Student spotlight: Tania Lessenska (MPP 2022)

Check out an interview with our 2020 Future of Europe Scholarship recipient.

Tania Lessenska is currently enrolled in the Hertie School's Master of Public Policy programme. Originally from Bulgaria, Tania is the current recipient of the Future of Europe Scholarship, awarded to students who demonstrate exceptional academic or professional interest in European cooperation. She arrived in Berlin just in time to attend a few classes on campus before the latest lockdown. At the moment she is working on her first podcast that will interview policymakers and experts on their personal and professional path in the field. The podcast will launch in spring. Find out more about Tania's interests and experience in the interview below.

What were you doing before starting your studies in the fall?

I was a programme coordinator at the European Council on Foreign Relations for the last three years. My responsibility was to bring life to our projects related to the Western Balkans, Turkey, and the Sofia office. I managed events in different formats, coordinated our research, and supported the team with ideas and project reporting. My beginning there coincided with the Bulgarian Presidency of the Council of the EU. As the ECFR Sofia office, we contributed to the Presidency's priorities related to the Western Balkans. We also organized the think tank event segment in the margins of the EU-Western Balkans Summit. Both events were crucial since they put the Western Balkans back on the EU agenda for the first time since the Summit in Thessaloniki in 2003. Towards the end, I also worked on two publications – on the green light of EU negotiations with Albania and North Macedonia and the effects of COVID-19 on politics in the Western Balkans.

Why did you choose the MPP programme?

During my Erasmus exchange in my bachelor's, I had a class on the Economics of the Public Sector. I delved in-depth into the impact of public service delivery systems – healthcare, public transport and spaces, pensions – on people's quality of life. It made me think of the opportunities to improve these systems in Bulgaria through better resource management. That would make the country more attractive for its own citizens and those that have emigrated. Some topics I would like to dedicate my time to include: optimizing public service delivery, bringing forward new approaches, tailoring delivery to different needs, and empowering public servants to work within a reliable system. I hope that I can contribute to a positive change in public service delivery one day.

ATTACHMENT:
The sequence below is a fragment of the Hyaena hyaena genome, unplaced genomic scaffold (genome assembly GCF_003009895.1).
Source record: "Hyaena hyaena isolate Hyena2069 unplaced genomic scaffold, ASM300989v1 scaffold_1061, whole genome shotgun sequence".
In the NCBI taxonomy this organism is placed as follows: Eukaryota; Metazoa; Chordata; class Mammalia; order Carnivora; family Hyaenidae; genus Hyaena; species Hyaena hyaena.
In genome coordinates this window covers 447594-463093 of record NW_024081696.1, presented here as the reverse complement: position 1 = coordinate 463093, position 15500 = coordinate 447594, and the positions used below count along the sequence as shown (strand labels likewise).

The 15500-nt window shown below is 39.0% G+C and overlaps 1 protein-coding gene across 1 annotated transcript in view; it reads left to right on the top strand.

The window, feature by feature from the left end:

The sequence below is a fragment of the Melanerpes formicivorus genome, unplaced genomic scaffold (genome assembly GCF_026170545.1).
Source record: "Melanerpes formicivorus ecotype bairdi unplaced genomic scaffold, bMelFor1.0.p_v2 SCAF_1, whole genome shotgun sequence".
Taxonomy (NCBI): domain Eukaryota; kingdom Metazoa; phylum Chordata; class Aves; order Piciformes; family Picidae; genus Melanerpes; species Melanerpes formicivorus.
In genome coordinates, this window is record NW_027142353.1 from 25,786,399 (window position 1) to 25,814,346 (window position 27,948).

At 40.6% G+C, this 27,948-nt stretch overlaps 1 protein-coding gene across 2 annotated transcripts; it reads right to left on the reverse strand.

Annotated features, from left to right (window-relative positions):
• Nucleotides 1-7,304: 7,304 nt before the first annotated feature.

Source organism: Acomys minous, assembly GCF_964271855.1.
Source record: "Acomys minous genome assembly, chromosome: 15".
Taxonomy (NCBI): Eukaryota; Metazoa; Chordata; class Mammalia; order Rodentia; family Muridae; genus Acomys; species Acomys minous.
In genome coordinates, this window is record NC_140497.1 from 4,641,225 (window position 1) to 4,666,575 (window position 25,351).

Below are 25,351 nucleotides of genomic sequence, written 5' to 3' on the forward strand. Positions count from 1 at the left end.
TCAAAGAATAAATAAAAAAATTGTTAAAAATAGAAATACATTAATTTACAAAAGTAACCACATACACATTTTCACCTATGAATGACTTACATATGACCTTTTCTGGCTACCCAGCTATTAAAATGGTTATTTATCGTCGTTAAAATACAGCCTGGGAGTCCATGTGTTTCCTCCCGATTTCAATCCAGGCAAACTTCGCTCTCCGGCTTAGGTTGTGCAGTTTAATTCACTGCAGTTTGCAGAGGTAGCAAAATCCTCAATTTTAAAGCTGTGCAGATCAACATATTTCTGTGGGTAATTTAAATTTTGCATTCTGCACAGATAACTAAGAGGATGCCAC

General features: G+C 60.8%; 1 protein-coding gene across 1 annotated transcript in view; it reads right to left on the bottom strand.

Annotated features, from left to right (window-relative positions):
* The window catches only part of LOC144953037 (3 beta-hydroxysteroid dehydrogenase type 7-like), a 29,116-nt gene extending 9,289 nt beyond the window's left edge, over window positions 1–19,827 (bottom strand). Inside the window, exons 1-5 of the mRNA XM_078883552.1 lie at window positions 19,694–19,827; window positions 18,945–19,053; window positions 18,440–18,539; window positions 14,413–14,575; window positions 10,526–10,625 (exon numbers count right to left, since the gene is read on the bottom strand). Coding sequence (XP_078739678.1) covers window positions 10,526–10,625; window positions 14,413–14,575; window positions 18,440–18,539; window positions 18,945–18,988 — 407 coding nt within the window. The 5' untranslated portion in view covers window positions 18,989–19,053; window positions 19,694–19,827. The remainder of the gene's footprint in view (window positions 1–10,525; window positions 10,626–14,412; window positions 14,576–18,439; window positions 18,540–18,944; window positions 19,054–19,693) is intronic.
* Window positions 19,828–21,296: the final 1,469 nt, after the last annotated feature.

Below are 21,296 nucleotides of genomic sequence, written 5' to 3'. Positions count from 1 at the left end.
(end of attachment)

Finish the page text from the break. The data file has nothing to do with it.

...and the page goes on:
Which MPP concentration will you choose and why?

During the application process, I was leaning towards the Management and Organization concentration. I kept an open mind and explored the other option in the first semester, but I chose to stay with my original choice. I want to build on my existing coordination and management skills, and I am interested in what makes different organizations tick. Whether private or public, there is always room for improvement.

What motivates you about European cooperation, and in what ways do you plan to pursue these interests during your master's – and afterward?

I find the complexity of European cooperation genuinely fascinating. It can be such a powerful tool, for example, in the purchase and delivery of COVID-19 vaccines, where a lot of smaller states would not have been able to negotiate the necessary doses in such a short period on their own. Yet it is also fragile – like the rift between member states when trying to agree on a common approach to the refugee crisis.

Without EU membership or perspective, smaller states that lack resources may find themselves drawn to greater powers' undue influence. Additionally, in the EU context, smaller states have the opportunity to create coalitions with other member states on common interests. I find this aspect in most topics I work on in my studies. Recently, while working on an assignment for my Employment and Welfare class at Hertie, I saw the significance of European cooperation in the deep integration of labour policy initiatives when working on youth unemployment in Sweden. Perhaps in the future, I will have the opportunity to highlight the importance of involving member states that are usually in the periphery of EU policymaking.

In your opinion, what is the most important issue the EU needs to solve?

The most urgent one right now is coming out of the COVID-19 crisis this year. The sooner we bring down the number of cases, the sooner we can start our economic recovery. In the last couple of years, there has been a lot of discussion on the EU's place in the world arena and its sovereignty and independence in different areas such as security. Yet, the EU can address such aspirations only once we are out of the crisis.

What has been the best part of Berlin so far, and do you have any favorite spots in the city already?

I enjoyed visiting Berlin's lakes in the summer and still make one-day trips even during winter. However, I was very impressed with the Botanic Garden, which I first saw on a Hertie-organized visit. I always try to visit the botanical gardens when I'm in a new city, but I had no idea Berlin had the fourth biggest one in the world! It was truly magical.


Are you a prospective MPP or MIA student passionate about European affairs? Apply to the Future of Europe Scholarship by 1 February.

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